In this atmosphere of fear and uncertainty, Filateev's troops continue to advance towards Kherson. "I still didn't understand what awaited us next, what kind of situation we were in. What's happening in the world? Who attacked whom? Why do we need Kherson?"

On the regiment's route are shot-up armored personnel carriers, abandoned trucks with howitzers, and burned-out military vehicles. The smell of blood hangs over everything. The letters Z can be seen on the side walls of the destroyed technology. But why do they seem to have moved in the opposite direction? Rumor has it that the Russian army has destroyed its own troops.

The regiment spent the night of February 26 in a small forest, into which the troops had to flee 50 kilometers backwards because positions of the Ukrainian army were sighted. "It's very cold. I want to sleep. Wash. Eat something hot. (...) Somewhere in the distance there's a shot. Why isn't there a connection? Maybe nuclear weapons were used... Where is all our Air Force? I want smoke, but the cigarettes have long since been used up", with these thoughts Filatjew keeps himself awake so as not to fall asleep at his post. Always afraid of being attacked by your own people because no one knows which troops are where.

But it's fine again. In the afternoon we continue to Kherson. As the column crosses the Dnieper River, corpses float in the water. "The road is broken, it's dark, the column is starting to crawl. (...) How crappy must it be with the Armed Forces of Ukraine that they still haven't fucked us? This huge column that's slowly breaking the street creeping towards Cherson is an ideal target for the Luftwaffe and artillery," says Filatev, describing the situation.

Some soldiers are looting the shops that line the roadside. Steal cigarettes, chips, soda. "Nobody had any more cigarettes. I wanted to run there too, I really wanted to smoke. Adrenaline, tiredness, cold, hunger, thirst. I didn't think it was theft. I didn't care. But I couldn't find a suitable moment," admits the veteran soldier .

Around 1 a.m., Filateev sees Cherson lying in front of him. His regiment dug into the airport grounds and awaited the order to attack. "There was something unusual in everyone's eyes. Everyone seemed to be themselves and not themselves at the same time. You don't see those eyes in people in civilian life. Probably because everyone thought that it was probably the last day of our days," he reports tonight.

When Cherson was taken by Russian troops on the evening of March 1st, tension broke out. "Have you seen the paintings 'Barbarians in Rome'? They best illustrate what happened," writes Filatev. "Everyone looked exhausted and feral. Everyone started searching the buildings for food, water, a shower or a place to sleep. Some started gathering up computers and anything of value they could find. I was no exception. Me found a hat in a broken down truck and took it with me. I was just too cold in my balaclava. But looting of household appliances made me sick."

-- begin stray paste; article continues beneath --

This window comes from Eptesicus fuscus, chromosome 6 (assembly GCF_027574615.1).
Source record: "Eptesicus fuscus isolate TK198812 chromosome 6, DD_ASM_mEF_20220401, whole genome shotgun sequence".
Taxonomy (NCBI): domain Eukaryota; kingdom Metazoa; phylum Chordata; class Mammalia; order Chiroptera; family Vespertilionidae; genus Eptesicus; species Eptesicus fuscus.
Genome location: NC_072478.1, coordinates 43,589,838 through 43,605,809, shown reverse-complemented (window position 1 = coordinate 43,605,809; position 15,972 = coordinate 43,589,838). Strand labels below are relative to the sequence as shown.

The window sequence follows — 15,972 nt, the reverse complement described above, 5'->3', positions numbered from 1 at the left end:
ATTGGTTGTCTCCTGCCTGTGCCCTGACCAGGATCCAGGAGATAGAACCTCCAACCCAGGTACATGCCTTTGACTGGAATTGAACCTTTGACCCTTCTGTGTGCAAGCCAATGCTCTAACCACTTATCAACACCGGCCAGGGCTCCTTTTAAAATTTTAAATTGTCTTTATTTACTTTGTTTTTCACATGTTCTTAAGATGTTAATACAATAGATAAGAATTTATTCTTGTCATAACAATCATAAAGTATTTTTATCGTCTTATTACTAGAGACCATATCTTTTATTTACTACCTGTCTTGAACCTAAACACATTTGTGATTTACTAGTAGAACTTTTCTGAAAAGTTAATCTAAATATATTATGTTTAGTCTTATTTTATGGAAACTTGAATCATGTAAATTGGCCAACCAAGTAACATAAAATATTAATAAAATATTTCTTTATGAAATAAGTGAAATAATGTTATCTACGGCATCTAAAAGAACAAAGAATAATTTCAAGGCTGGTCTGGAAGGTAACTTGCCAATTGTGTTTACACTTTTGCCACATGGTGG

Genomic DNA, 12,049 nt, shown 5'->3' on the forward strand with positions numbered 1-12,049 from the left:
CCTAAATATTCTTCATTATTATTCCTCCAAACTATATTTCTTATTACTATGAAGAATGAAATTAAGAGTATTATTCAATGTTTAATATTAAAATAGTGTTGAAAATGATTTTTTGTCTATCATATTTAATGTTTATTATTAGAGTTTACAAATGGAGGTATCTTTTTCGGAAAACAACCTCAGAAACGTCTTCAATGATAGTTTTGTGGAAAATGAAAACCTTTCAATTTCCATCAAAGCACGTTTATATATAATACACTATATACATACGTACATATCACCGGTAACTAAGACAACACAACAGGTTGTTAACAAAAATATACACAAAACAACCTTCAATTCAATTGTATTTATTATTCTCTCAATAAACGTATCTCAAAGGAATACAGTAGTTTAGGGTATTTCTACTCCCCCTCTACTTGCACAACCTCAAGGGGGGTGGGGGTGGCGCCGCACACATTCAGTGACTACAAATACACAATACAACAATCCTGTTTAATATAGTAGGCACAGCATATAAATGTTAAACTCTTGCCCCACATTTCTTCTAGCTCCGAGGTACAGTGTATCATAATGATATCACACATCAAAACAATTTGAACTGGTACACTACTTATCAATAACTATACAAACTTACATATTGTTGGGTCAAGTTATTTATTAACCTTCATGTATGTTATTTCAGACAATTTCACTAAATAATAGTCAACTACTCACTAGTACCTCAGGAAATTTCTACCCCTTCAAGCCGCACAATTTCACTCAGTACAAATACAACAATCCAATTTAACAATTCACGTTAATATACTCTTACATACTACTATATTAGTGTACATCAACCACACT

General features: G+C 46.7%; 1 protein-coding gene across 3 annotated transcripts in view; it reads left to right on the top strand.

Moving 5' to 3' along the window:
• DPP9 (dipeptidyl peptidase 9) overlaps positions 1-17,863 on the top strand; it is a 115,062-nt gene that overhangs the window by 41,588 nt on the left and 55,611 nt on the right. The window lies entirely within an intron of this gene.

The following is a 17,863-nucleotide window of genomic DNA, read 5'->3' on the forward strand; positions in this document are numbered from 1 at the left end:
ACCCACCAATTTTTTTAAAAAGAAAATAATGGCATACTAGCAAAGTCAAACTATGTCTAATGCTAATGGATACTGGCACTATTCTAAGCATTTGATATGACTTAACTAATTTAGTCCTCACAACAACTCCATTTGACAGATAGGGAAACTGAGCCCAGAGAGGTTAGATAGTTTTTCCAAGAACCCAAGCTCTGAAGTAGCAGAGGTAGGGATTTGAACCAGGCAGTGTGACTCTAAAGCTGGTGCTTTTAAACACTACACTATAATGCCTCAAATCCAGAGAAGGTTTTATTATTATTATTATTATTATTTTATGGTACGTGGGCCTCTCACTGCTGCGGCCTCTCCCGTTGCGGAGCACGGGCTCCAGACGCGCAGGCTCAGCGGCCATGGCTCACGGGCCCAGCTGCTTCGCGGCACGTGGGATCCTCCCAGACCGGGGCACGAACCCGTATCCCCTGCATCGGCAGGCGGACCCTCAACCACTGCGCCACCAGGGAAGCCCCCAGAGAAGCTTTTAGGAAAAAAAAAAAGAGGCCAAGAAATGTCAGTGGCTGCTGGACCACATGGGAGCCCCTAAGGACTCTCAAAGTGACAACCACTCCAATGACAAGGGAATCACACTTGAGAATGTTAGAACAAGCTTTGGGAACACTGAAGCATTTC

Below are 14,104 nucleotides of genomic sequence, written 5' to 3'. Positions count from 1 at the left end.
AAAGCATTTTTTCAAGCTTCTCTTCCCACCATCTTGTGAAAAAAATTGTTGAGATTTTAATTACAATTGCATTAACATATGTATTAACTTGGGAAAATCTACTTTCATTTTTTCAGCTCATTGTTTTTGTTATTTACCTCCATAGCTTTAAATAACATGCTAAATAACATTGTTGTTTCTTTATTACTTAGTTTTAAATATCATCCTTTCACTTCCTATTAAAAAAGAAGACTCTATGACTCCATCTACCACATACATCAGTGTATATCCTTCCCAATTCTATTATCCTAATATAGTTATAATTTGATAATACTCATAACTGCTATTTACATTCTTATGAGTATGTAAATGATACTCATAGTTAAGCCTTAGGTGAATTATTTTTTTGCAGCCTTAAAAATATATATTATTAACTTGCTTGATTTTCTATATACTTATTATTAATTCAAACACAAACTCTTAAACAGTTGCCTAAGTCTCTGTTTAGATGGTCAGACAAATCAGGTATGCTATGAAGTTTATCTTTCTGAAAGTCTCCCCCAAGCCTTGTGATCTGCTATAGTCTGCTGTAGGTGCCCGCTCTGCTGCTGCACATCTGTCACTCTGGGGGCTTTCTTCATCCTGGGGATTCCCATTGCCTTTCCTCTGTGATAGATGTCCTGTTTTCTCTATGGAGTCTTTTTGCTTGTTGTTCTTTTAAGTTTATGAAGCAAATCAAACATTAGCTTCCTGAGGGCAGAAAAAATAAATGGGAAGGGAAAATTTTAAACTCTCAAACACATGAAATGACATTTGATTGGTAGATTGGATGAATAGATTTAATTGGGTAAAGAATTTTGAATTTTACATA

The soldiers plunder the fridges and kitchens. "We ate everything like savages, everything that was there: muesli, oatmeal, jam, honey, coffee... Everything was turned upside down and we ate everything we could find... We didn't give a damn we had reached our limit."

"Everyone was randomly looking for a place to sleep, arguing about the order for a shower. I was disgusted by all of this, although I understood that I was a part of everything. How much did our commanders have to shit on us?"

Filatev lies down on a table to sleep. "I felt like I was in a five-star hotel if you discount the occasional shooting."

The next day, Filateev's regiment left the city of Cherson. For several days, Russian troops wandered between Nikolaevsk and the airport of the plundered city. "I don't know why, either delirious or tired or looking for hope, but the thought occurred to me that maybe this is the end of the war," writes the paratrooper. But he is wrong. His troops take up positions between the Cherson and Mykolayiv regions. And stays there for over a month.

"We had long beards and were covered in dirt. Our uniforms were worn out. Rumors spread. We didn't see the High Command. The rumors varied: that many refused to go to war; that after our return we five million rubles; that we almost won; that our losses are enormous and NATO is sending its fighters; that a dollar costs 150 rubles and the price of sugar has tripled."

There is nothing to eat apart from dry rations. Some soldiers have started shooting themselves in the limbs to collect the three million rubles promised by Putin and "escape this hell". Filatev describes the horrible conditions: "One of our prisoners had their fingers and genitals cut off. At one post, dead Ukrainians began to be draped on seats, and they were given names and something to smoke. (...) Due to the artillery shelling, some villages are in practically disappeared from the face of the earth nearby. Everyone around us became more and more vicious. Some old woman poisoned us with dumplings. Almost everyone got a fungus, some lost their teeth and their skin peeled off."

Sometimes the Russian soldiers managed to intercept a wave of Ukrainian radio "where we were dragged into the dirt and called orcs, which only embittered us more".

In mid-April, Filateev's eye became inflamed after it was contaminated during artillery fire. When he threatens to lose his eye, he is evacuated. "This shit is over for me, but I can't get rid of the bitterness that people are killing each other there and the hatred is growing every day."

"I don't know how to convey to the millions of biomass with the passports of citizens of the Russian Federation that we ourselves are to blame for everything that happens. It's us," writes Filatiev self-critically about himself and his compatriots at the end of his manifesto . "Or aren't we all to blame for the deaths of citizens of the Russian Federation and Ukraine? Aren't you a citizen of Russia? Didn't you say that nothing depends on you in the elections? You didn't vote, did you? You did Traffic cops given bribes?

All of us, millions of citizens, have watched with indifference over the years as our country fell apart. But if you don't understand that, then you'd better jump out of the window," are his radical words.

His manifesto has been public knowledge for several weeks now. Weeks of Filatiev traveling across Russia and not staying a single night in the same place - hoping to stay one step ahead of the FSB. But finally he had to realize that he had to leave the country. With the help of the human rights organization, he fled abroad. Where to, remains uncertain at first. He is trying to cover his tracks, explained the head of the human rights network Vladimir Osechkin.

Filatev is the first Russian soldier known to have fled Russia because of his stance on the war.

You can read Pavel Filatev's entire work in Russian here.